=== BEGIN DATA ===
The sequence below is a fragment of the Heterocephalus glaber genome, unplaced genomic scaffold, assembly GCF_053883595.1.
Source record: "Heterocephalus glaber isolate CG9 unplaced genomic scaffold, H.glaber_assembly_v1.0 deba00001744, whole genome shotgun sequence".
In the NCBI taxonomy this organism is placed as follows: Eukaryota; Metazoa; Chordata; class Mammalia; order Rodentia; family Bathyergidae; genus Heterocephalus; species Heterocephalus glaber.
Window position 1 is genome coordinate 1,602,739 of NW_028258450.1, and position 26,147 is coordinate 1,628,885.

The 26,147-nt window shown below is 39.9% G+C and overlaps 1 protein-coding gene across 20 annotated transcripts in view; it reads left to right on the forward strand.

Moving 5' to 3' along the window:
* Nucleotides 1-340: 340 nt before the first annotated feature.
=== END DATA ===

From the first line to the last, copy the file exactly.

The sequence below is a fragment of the Heterocephalus glaber genome, unplaced genomic scaffold, assembly GCF_053883595.1.
Source record: "Heterocephalus glaber isolate CG9 unplaced genomic scaffold, H.glaber_assembly_v1.0 deba00001744, whole genome shotgun sequence".
In the NCBI taxonomy this organism is placed as follows: Eukaryota; Metazoa; Chordata; class Mammalia; order Rodentia; family Bathyergidae; genus Heterocephalus; species Heterocephalus glaber.
Window position 1 is genome coordinate 1,602,739 of NW_028258450.1, and position 26,147 is coordinate 1,628,885.

The 26,147-nt window shown below is 39.9% G+C and overlaps 1 protein-coding gene across 20 annotated transcripts in view; it reads left to right on the forward strand.

Moving 5' to 3' along the window:
* Nucleotides 1-340: 340 nt before the first annotated feature.